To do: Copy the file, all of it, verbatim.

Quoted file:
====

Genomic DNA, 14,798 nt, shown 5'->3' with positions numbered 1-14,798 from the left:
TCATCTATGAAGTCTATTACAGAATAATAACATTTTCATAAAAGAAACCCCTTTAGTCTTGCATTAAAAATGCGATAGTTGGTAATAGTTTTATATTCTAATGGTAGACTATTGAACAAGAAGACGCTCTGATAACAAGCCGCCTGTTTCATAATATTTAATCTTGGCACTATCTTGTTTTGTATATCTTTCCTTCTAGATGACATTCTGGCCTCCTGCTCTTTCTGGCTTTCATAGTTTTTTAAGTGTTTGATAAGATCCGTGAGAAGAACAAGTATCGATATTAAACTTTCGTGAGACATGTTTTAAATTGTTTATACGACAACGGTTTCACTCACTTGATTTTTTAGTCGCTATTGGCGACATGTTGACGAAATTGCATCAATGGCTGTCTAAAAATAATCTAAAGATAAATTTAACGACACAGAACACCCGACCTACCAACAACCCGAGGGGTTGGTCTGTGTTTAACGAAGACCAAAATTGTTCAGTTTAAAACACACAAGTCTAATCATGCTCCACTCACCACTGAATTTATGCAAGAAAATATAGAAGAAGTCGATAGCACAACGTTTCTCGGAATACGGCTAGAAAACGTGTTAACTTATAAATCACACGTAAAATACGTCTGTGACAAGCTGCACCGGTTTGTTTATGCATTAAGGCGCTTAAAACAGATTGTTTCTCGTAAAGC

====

Genomic DNA, 14,798 nt, shown 5'->3' with positions numbered 1-14,798 from the left:
TCATCTATGAAGTCTATTACAGAATAATAACATTTTCATAAAAGAAACCCCTTTAGTCTTGCATTAAAAATGCGATAGTTGGTAATAGTTTTATATTCTAATGGTAGACTATTGAACAAGAAGACGCTCTGATAACAAGCCGCCTGTTTCATAATATTTAATCTTGGCACTATCTTGTTTTGTATATCTTTCCTTCTAGATGACATTCTGGCCTCCTGCTCTTTCTGGCTTTCATAGTTTTTTAAGTGTTTGATAAGATCCGTGAGAAGAACAAGTATCGATATTAAACTTTCGTGAGACATGTTTTAAATTGTTTATACGACAACGGTTTCACTCACTTGATTTTTTAGTCGCTATTGGCGACATGTTGACGAAATTGCATCAATGGCTGTCTAAAAATAATCTAAAGATAAATTTAACGACACAGAACACCCGACCTACCAACAACCCGAGGGGTTGGTCTGTGTTTAACGAAGACCAAAATTGTTCAGTTTAAAACACACAAGTCTAATCATGCTCCACTCACCACTGAATTTATGCAAGAAAATATAGAAGAAGTCGATAGCACAACGTTTCTCGGAATACGGCTAGAAAACGTGTTAACTTATAAATCACACGTAAAATACGTCTGTGACAAGCTGCACCGGTTTGTTTATGCATTAAGGCGCTTAAAACAGATTGTTTCTCGTAAAGC